Psych Soapbox Archives
-- Posted September 12, 2002 --

by Ron Sterling, M.D.

    By the time you read this, the one-year anniversary of the 9/11 terrorist attacks will have come and gone. Most likely, however, your tears and fears will still be with you. The first-year anniversary of a traumatic event can re-trigger many of the original emotions of hurt, anxiety and sadness. They don't go away easily—and perhaps they shouldn't. What does this mean about our mental wellness?

Sensitivity Up, Functioning Down

    Personally, since the Vietnam War, no other national tragedy has hit me quite as hard. You probably know about this type of experience: Since 9/11, each and every nationally reported kidnapping, rape or murder just brings the sadness and hurt right back up. This is not a post-traumatic stress disorder unless it interferes with an important area of our functioning. However, most of us are so much more sensitive than we used to be that it almost feels like a disorder.

    In addition to shock, fear, anger, resentment, guilt, helplessness and hopelessness, people across the country still report emotional numbness and trouble concentrating. Tension, fatigue, insomnia, body aches, nightmares or upsetting thoughts and images have all been normal reactions.

    In the immediate days following 9/11, polls reported that as many as 71 percent of adult Americans experienced depression, difficulty concentrating, hypersensitivity and sleeplessness. Sales surged for anti-anxiety medications, antidepressants and sleep aids. In April, emotions still ran high. "The mental health needs in the wake of Sept. 11 are seemingly endless," said Jan Holcomb, executive director of the Mental Health Association in Illinois. "For those already struggling with bipolar disorder, depression, anxiety disorders and other mental illness, it is particularly difficult to cope with the fear, shock and overpowering emotions of these horrible events, even six months later."

Bursting Bubbles

    At least four big bubbles have been burst in the last year: U.S. omnipotence, personal security, financial wellness and national self-image. How could anyone hurt us so heavily? How could we be at risk? How could our lifetime savings disappear into a Wall Street black hole? How could anybody really hate us so much?

    On a personal level, these questions are much like the questions a dying person might ask. How could this happen to me? Why me? We are still assessing the losses. Something has died that is beyond the deaths of our fellow Americans. Our concepts of who we are and what is important in this world have been revised so rapidly that we can hardly keep up.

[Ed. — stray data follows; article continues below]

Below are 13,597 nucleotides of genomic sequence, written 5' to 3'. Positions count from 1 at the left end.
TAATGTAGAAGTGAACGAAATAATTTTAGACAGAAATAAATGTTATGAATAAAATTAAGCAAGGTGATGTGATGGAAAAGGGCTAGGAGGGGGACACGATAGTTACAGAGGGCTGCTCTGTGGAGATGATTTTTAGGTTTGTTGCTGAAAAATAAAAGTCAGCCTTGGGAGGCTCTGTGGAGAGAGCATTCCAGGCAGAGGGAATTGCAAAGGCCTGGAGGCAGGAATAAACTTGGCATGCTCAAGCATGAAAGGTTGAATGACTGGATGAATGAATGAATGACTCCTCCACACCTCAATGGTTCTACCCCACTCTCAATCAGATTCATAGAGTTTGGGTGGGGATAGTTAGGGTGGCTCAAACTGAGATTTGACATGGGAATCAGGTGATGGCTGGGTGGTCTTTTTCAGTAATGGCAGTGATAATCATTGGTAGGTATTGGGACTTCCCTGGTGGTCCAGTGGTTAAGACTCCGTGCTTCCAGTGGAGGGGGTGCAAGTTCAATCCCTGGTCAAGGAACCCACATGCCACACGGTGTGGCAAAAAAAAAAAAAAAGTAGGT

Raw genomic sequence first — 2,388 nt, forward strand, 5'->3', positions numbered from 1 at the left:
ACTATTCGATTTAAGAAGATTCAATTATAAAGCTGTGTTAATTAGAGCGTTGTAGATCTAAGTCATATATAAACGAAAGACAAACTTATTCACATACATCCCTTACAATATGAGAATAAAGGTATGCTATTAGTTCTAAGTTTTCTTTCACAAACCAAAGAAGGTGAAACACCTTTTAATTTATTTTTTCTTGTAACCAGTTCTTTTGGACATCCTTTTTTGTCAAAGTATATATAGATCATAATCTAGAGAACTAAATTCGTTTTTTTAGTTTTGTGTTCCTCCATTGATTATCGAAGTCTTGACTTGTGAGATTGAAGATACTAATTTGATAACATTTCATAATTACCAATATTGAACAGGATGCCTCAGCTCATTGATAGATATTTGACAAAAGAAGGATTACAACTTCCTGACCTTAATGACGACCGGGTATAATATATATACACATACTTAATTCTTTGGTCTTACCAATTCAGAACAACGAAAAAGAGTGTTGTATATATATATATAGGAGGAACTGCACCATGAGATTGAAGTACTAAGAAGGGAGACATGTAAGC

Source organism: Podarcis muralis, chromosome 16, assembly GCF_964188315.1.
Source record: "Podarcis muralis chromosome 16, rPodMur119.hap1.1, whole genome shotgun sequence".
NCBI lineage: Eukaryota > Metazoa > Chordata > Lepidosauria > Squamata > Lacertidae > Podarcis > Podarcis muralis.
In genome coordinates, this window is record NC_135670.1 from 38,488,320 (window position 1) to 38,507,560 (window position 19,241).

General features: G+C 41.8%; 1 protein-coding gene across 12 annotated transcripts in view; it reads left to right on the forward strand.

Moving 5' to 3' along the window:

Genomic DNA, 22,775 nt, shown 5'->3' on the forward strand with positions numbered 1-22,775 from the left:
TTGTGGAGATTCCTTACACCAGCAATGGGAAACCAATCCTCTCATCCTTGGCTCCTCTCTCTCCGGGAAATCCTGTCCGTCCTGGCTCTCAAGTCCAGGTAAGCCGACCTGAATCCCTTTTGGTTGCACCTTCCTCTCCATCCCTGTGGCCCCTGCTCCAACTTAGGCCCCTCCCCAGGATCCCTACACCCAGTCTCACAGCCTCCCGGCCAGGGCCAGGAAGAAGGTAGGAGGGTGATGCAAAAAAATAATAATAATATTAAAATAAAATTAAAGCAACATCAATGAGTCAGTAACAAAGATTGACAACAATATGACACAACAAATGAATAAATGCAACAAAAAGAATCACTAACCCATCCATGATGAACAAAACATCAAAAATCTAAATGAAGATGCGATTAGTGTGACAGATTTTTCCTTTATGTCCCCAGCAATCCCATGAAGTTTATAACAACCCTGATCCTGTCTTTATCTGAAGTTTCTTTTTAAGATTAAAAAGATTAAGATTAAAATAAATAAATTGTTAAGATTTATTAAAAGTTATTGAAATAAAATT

But while you and I have been feeling scared and intimidated, many folks around the world aren't crying for us. They see 9/11 as a well-deserved comeuppance for a world heavyweight bully. Any of you who have been at the painful end of a bully's tactics know exactly how that feels. When that bully finally came up against someone trickier, stronger or more intimidating and got what he or she deserved, I will bet good money you were dancing in the streets. Understanding the feelings of those who consider us bullies may be part of our "growing up." A clear recognition of our vulnerabilities and awareness of certain worldwide realities is vital to the process of our mental wellness.

Mental Wellness

    Mental wellness is not, as some believe, the absence of mental illness. Unlike mental illness, which is a condition, mental wellness is a process. The most important characteristics of mental wellness are resilience, respect for feelings (both our own and others), knowledge and acceptance of our weaknesses and vulnerabilities, knowledge of our strengths, ability to recognize, accept and talk about our mistakes and the ability to negotiate and associate with others.

    Even though such increased sensitivity may be an uncomfortable feeling, I think we are healthier than we were before 9/11. The tragedy and truth of 9/11 brings opportunities for growth. In a society that has often elevated materialism above spirituality and the values of ownership, power and prestige over community-mindedness and a more humane worldview, this may be a chance to reflect on our lifestyle choices and the true meaning of wellness. When it comes to mental wellness, sensitivity is more important than perfect functioning.

    It has been said that any time we lose something, a little part of us dies. We have lost a sense of security, and it will never be fixed. It doesn't matter how many border checkpoints we have, how many metal detectors are in place or how many devices and strategies we come up with to protect us, we now know we are vulnerable. We have been reminded.

    We have lost a lot. And, maybe only a psychiatrist could say this, but, yes, some of what we lost may be good for us in the long run. A different and more caring perspective may rise out of the ashes of the 9/11 tragedy.

    That is my hope, and I am sticking to it.

Seattle, Washington
Phone: 206-784-7842

Go to Main Page

Copyright 2000-2002. Ron Sterling, M.D.
All Rights Reserved.